“My soul is in the streets/ of Buenos Aires.” (“The Streets”)
Reading Borges’ poetry for the first time in Buenos Aires is an interesting experience because so much of the city is reflected there. His first poetry book was Fervor de Buenos Aires and he seems to have a tourist’s delight and interest in every detail of the city that surrounded him for most of his life. So I decided to put up some snapshots of the city that remind me of his continued presence here.
“My dreaming is never able to conjure up the desired creature. A tiger appears, sure enough, but an enfeebled tiger, a stuffed tiger, imperfect of form, or the wrong size, or only fleetingly present, or looking something like a dog or a bird.” (“Dreamtigers”)
I look on them as infinite, elemental
fulfillers of a very ancient pact
to multiply the world, as in the act
of generation, sleepless and dangerous.
“Who is to tell him the cat observing him
Is only the mirror’s way of dreaming?
I remind myself that these concordant cats—
the one of glass, the one with warm blood coursing—
are both mere simulacra granted time
by a timeless archetype.
Whoever embraces a woman is Adam. The woman is Eve.
Everything happens for the first time.
I saw something white in the sky. They tell me it is the moon but
What can I do with a word and a mythology.
Trees frighten me a little. They are so beautiful.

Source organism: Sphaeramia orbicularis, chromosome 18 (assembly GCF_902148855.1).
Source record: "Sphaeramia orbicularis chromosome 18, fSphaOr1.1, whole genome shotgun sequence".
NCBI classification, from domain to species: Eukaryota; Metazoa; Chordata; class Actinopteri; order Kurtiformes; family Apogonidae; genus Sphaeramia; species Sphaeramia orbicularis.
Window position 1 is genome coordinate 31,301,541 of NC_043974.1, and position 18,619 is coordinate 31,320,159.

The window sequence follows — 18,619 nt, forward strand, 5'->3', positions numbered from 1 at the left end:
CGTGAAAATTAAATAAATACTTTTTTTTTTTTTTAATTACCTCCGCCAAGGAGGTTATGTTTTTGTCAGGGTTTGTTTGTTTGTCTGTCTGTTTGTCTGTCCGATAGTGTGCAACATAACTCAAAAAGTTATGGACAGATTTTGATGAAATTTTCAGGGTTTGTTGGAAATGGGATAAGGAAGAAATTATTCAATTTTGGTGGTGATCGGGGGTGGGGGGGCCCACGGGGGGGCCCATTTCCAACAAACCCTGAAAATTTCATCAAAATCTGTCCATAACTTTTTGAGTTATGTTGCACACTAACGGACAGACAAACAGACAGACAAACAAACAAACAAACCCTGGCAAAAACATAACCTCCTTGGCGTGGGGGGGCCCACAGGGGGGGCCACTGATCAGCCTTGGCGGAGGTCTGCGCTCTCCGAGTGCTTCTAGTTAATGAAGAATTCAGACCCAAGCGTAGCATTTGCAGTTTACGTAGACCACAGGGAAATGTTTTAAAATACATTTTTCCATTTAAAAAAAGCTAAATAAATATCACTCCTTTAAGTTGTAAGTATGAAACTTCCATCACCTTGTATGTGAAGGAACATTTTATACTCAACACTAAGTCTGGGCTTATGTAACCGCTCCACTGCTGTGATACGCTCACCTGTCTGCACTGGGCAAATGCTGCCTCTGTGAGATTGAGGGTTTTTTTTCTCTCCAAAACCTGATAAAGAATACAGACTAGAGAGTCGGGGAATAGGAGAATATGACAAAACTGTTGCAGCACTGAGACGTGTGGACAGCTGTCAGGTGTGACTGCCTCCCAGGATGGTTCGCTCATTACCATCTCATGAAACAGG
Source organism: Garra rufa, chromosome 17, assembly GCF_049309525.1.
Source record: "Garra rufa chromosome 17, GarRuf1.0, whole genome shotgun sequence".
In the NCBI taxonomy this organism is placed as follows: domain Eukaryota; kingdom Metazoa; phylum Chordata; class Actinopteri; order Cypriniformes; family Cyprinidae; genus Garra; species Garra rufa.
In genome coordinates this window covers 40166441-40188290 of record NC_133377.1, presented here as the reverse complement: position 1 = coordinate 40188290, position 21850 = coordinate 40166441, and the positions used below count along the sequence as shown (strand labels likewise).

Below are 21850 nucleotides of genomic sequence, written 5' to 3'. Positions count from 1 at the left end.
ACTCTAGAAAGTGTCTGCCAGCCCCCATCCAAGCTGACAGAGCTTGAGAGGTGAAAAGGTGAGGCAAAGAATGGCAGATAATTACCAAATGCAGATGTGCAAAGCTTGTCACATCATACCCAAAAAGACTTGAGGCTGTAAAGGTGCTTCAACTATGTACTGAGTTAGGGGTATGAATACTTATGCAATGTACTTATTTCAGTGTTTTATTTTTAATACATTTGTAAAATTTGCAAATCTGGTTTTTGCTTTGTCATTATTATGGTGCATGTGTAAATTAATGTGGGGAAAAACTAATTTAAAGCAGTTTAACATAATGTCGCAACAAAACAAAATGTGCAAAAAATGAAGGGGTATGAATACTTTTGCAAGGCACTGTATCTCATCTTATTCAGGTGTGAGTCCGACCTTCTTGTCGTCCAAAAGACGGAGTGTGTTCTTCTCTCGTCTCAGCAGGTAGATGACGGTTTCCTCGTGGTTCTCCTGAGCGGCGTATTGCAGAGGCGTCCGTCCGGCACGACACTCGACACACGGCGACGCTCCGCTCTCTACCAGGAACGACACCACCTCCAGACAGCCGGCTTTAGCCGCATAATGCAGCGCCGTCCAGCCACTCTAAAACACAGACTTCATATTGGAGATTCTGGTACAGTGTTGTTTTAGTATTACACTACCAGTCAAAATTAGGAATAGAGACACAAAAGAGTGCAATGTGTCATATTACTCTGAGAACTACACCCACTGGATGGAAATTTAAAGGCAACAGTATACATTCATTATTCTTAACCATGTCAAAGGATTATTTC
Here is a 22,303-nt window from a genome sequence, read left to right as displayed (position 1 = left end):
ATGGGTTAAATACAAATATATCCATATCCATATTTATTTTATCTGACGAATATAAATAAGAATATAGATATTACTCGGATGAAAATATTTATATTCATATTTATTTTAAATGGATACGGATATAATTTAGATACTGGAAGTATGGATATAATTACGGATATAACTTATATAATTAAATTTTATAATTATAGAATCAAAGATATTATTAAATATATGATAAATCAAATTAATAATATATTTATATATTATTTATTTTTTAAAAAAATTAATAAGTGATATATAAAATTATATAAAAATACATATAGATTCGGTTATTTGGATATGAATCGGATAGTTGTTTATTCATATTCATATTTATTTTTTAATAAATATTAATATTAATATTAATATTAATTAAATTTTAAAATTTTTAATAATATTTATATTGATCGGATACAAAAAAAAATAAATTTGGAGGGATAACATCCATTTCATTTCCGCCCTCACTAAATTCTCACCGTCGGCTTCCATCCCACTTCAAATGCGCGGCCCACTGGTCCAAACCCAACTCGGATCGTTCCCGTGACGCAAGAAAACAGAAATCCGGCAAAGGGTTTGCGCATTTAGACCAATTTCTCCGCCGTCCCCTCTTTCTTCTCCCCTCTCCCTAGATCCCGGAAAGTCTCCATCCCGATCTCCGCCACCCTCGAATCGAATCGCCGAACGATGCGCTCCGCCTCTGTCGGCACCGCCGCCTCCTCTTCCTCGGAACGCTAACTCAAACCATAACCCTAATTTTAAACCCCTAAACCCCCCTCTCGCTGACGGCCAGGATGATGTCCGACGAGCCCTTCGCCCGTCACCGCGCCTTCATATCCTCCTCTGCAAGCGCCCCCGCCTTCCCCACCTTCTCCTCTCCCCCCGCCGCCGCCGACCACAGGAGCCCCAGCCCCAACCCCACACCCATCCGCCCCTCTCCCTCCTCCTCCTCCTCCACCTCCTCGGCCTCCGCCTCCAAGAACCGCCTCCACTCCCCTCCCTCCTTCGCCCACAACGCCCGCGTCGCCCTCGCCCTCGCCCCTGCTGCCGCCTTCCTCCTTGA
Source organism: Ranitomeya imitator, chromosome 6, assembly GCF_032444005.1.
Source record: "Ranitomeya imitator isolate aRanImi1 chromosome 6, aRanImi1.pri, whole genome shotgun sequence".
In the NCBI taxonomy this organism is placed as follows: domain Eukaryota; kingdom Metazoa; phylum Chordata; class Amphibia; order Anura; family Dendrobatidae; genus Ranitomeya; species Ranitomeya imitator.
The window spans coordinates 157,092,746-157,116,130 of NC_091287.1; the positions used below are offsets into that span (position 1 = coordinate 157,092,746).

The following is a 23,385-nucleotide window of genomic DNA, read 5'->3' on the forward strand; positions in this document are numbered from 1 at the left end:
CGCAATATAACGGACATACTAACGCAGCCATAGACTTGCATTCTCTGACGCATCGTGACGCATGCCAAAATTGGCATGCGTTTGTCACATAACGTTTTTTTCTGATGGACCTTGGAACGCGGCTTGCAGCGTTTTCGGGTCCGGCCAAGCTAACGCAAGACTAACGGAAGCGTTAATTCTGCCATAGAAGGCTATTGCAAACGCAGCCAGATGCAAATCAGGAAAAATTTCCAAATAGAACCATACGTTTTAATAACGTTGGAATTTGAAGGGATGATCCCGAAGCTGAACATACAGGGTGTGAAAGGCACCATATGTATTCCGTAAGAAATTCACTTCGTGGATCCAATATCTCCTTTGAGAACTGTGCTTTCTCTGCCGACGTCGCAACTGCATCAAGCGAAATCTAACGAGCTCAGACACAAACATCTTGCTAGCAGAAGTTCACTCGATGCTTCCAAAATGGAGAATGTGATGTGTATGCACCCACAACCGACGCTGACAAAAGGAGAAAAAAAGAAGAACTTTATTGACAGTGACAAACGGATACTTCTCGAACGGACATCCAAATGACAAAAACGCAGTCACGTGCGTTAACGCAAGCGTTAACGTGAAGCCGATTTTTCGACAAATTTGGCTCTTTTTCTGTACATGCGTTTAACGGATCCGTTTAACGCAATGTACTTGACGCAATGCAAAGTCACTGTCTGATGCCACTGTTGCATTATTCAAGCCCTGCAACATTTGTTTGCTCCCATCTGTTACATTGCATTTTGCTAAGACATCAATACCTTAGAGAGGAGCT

The faithless say that if it were to burn,
History would burn with it. They are wrong.
Unceasing human work gave birth to this
Infinity of books.
(“Alexandria, A.D. 641” S.K.)
Forty cards have taken the place of life.
The decorated cardboard talismans
make us oblivious of our destiny,
and a light-hearted game
goes on filling up our stolen time
with the flowery flourishes
of a home made mythology.
Benign shade of the trees,
wind full of birds and undulating limbs,
souls dispersed into other souls,
it might be a miracle that they once stopped being,
an incomprehensible miracle,
although its imaginary repetition
slanders our days with horror.
Now dead, now on his feet now immortal, now a ghost,
He reported to the Hell marked out for him by God,
And under his command there marched, broken and bloodless,
The souls in purgatory of his soldiers and his horses.
(“General Quiroga Rides to His Death in a Carriage” A.R.)
One thing alone does not exist—oblivion.
God, who saves the metal, saves the dross
and stores in his prophetic memory
moons that have still to come, moons that have shone.
Everything—the drab houses,
the crude banisters, the doorknockers,
perhaps the hopes of a girl dreaming on a balcony—
all entered into my vain heart
with the clarity of tears.
Some years ago I tried to get away from him: I went from suburban mythologies to playing games with time and infinity. But these are Borges’ games now—I will have to think of something else.
“Borges and I”